DAILY DOSE By Bikram Vohra

Train travelSo I am reading this book in which the hero is being given a lie detector test before he joins the FBI or the CIA and the question is: have you ever been a coward?
And I think to myself, hmmm, interesting, have I ever been one? Not in the save everyone on the sinking Titanic or the great inferno, just your standard day to day cowardice. Not so, not really, no way, but wait a moment…
Maybe because I am there in that area or what but it does wriggle its way into my mind quite often these past five years. We had all gone as a family to do white water rafting in the Ganges. On the way back about forty of us in buses had to drive from Rishikesh where the rafting has its high point to Hardwar to catch the train to Delhi.
The hour long ride was tedious at best and about a mile from the railway station our buses were diverted to a fresh stop by a policeman who was clearly in conspiracy with the cycle rickshaw pullers who congregated like migrating birds as our bus came to a halt. Now, my daughter Nandini and I were in one bus and my wife Ambika and Priyanka,the younger one, were in the other.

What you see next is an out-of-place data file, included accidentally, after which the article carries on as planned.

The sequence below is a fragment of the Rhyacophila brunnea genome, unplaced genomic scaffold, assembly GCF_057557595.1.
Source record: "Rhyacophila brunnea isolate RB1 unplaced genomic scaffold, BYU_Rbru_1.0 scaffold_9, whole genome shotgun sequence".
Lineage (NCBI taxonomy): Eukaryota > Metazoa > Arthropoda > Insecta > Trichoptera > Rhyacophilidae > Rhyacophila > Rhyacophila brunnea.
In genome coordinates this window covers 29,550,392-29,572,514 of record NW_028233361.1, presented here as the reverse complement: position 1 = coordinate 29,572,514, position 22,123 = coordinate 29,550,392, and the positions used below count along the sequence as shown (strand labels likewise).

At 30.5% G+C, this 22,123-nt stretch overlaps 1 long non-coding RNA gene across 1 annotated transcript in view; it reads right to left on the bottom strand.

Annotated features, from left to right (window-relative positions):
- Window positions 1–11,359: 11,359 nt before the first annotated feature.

As we offloaded I took command of the situation in that father has to decide manner that comes naturally to me and ordered a rick to take us to the station since the train was due in ten minutes.
What about Mum and Panks, Nandini said in the logical way daughters have.
They are grown up, I said, they’ll catch up as their bus arrives.
So we flung our suitcases into the rickshaw and pulled out just as the second bus pulled in.
See, I said, they’ll be okay.
After the fates had stopped falling over with laughter they added a little lilt to their evening by giving us the slowest rickshaw puller in the world. If he had gone any slower we would be going backwards. Even pedestrians were sauntering by us. Naturally ,the rest of the people on our bus had passed us long back and Nandini, with her natural inclination to stating the obvious said, do you think we are moving?
At which point Ambika and Piryanka and two or three other rickshaws from Bus 2 sailed passed us with the two of them looking like thunder.
You should have waited, Nandini said, they don’t look too happy.
What’s this you thing, I said, you sat in the rickshaw with me.
Yes, but it was your idea.
You blaming me.
Look, you left your daughter and your wife on a strange road in a strange place with luggage and whizzed off.
We did not whizz off, I said, do you call this whizzing.
Well, it was a pretty rotten thing to do.
We made it as the train pulled in by running the last 100 metres.
To this day I have no idea why I did such a stupid thing. It still haunts me and I cannot explain the desperate desire to catch that train.
Ergo, if I was taking a lie detector test, and I said, no, I would fail.
Would you?
It was a crummy thing to do.



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